Samson Dawe’s son, 27-year-old Capt. Matthew Dawe, was killed in action in Afghanistan in 2007.

“I have to represent all those mothers, particularly the ones of all the soldiers who were killed in Afghanistan,” Samson Dawe said.

“I’m certainly not alone, and my duty is to represent them. And I want to do so with dignity and thinking about them all, you know, sharing their grief.”

Remembrance Day: Ottawa ceremony brings together regiments from across the country
Remembrance Day: Ottawa ceremony brings together regiments from across the country

Payette and Trudeau both issued statements ahead of the start of the commemorations.

“They fought for the ideals of peace and to defend our liberties. Many were wounded in their body and in their soul. Too many paid the ultimate price. We owe them an immense debt of gratitude. We must never forget their sacrifice and the terrible costs of war,” she said in a video statement.

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“Let us never take freedom for granted and stand up for equality and tolerance. Whether at Vimy, on the beaches of Normandy, on the banks of the Scheldt or in the streets of Ortona, and later in Asia, in Afghanistan, peacekeeping in various corners of the world,  Canadians have always served—and continue to serve—bravely, selflessly and with great distinction.”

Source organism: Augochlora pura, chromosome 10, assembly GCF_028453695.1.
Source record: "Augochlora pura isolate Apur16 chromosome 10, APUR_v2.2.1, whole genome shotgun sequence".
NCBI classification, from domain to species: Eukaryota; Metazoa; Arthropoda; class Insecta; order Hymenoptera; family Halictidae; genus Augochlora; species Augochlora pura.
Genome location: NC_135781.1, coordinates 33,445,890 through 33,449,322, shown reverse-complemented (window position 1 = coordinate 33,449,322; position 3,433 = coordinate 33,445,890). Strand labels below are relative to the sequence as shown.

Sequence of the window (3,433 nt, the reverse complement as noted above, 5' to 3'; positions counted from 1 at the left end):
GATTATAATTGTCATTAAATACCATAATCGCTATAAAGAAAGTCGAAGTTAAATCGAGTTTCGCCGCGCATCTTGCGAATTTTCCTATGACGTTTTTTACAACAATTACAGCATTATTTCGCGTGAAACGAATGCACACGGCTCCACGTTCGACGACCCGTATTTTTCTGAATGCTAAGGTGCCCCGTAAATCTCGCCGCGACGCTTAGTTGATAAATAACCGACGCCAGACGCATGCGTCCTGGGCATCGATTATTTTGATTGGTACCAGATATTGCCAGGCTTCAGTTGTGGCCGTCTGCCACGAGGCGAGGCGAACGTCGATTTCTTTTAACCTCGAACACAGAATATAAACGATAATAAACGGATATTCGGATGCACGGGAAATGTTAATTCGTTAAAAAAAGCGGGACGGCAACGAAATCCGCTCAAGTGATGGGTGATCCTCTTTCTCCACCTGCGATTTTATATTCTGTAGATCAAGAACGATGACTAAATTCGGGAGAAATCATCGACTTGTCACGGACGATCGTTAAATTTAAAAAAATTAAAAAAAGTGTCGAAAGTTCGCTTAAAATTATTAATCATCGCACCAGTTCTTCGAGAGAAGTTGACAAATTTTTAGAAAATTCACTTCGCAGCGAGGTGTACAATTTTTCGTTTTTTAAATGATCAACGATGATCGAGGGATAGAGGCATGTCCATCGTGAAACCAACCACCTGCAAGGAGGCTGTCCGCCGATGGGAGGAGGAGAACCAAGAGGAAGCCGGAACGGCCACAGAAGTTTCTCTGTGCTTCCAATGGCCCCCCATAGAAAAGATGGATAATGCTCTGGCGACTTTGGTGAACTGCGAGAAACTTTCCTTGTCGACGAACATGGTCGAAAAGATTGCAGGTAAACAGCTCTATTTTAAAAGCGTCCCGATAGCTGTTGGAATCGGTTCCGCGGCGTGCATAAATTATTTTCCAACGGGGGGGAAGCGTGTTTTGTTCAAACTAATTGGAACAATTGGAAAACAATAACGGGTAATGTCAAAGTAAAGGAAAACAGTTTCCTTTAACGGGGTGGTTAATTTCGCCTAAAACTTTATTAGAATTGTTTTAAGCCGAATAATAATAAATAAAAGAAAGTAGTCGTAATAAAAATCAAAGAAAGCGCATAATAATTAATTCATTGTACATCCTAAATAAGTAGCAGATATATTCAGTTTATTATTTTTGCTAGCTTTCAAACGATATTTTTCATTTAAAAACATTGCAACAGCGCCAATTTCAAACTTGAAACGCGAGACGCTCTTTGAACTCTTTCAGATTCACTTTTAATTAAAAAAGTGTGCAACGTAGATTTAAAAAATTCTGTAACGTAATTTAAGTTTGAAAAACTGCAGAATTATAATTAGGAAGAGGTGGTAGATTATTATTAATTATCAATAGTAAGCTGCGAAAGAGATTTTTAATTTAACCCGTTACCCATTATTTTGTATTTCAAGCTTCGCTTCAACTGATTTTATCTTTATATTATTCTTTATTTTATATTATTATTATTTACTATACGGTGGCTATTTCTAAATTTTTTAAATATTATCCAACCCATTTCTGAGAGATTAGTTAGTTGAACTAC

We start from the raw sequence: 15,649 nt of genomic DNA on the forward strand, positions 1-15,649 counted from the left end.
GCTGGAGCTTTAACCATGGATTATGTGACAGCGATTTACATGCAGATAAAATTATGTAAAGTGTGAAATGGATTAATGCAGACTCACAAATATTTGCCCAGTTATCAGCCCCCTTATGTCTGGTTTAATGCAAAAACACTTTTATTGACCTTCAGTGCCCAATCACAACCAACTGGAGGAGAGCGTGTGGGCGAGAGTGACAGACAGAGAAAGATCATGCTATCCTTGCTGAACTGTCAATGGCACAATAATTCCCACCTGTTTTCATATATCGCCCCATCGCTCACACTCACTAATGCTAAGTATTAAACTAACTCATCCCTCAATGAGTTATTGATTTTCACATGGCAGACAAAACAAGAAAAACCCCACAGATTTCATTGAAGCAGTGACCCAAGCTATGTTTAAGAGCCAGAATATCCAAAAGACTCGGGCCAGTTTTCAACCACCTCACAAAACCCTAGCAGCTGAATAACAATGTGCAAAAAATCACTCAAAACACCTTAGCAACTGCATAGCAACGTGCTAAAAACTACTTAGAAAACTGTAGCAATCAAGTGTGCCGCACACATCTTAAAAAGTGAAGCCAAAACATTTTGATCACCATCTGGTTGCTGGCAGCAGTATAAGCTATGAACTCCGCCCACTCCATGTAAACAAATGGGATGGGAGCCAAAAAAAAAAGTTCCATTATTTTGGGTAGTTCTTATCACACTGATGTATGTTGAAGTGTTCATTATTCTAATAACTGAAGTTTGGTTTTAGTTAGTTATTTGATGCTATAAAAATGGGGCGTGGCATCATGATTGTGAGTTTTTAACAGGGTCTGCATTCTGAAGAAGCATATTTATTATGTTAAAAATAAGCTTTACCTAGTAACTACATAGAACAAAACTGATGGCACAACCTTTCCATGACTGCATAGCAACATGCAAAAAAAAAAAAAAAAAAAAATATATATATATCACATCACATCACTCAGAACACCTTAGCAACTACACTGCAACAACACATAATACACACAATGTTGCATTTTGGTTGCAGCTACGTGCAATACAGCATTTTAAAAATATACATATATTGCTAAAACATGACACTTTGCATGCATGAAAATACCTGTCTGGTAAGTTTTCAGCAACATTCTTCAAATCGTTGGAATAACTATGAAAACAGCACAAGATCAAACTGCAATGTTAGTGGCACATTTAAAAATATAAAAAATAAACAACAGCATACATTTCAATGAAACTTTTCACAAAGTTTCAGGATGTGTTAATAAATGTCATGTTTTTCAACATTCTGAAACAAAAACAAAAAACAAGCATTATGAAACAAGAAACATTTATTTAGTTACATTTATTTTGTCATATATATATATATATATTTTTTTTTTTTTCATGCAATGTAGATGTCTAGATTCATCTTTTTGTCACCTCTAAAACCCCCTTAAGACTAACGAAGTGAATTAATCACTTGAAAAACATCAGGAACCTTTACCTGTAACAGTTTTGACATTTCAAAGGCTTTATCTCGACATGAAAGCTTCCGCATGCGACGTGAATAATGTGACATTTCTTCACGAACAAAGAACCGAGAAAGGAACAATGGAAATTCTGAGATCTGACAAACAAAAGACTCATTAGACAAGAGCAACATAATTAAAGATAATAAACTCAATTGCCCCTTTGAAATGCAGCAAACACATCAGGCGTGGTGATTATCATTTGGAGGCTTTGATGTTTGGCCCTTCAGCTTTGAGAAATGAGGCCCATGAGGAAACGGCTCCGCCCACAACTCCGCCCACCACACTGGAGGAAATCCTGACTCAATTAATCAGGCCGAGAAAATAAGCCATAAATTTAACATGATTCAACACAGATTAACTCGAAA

Remembrance Day: Silver Cross Mother arrives at National War Memorial for Ottawa ceremony
Remembrance Day: Silver Cross Mother arrives at National War Memorial for Ottawa ceremony

She continued: “We have a duty to remember. Today and always.”

Trudeau’s reflected on the history of Remembrance Day as a way to honour those who served and urged Canadians to observe a moment of silence.

“Today, we come together to honour the brave Canadians in uniform who have served our country throughout our history. They’ve built peace. They’ve defended democracy. And they’ve enabled countless people to live in freedom – at home and around the world,” his statement reads.

Animals in War commemorative pins leading up to Remembrance Day
Animals in War commemorative pins leading up to Remembrance Day

“Today, we pay tribute to our veterans, to those who have been injured in the line of duty, and to all those who have made the ultimate sacrifice. They stood for liberty, and sacrificed their future for the future of others. Their selflessness and courage continue to inspire Canadians who serve today. At 11:00 a.m., I encourage everyone to observe the two minutes of silence in recognition of the brave Canadians who fought for us.”

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“Today, we thank our service members, past and present, for all they have done to keep us and people around the world safe. They represent the very best of what it means to be Canadian,” he continued.

“Lest we forget.”

Remembrance Day: Canada’s history of immigrants who served and why we wear poppies
Remembrance Day: Canada’s history of immigrants who served and why we wear poppies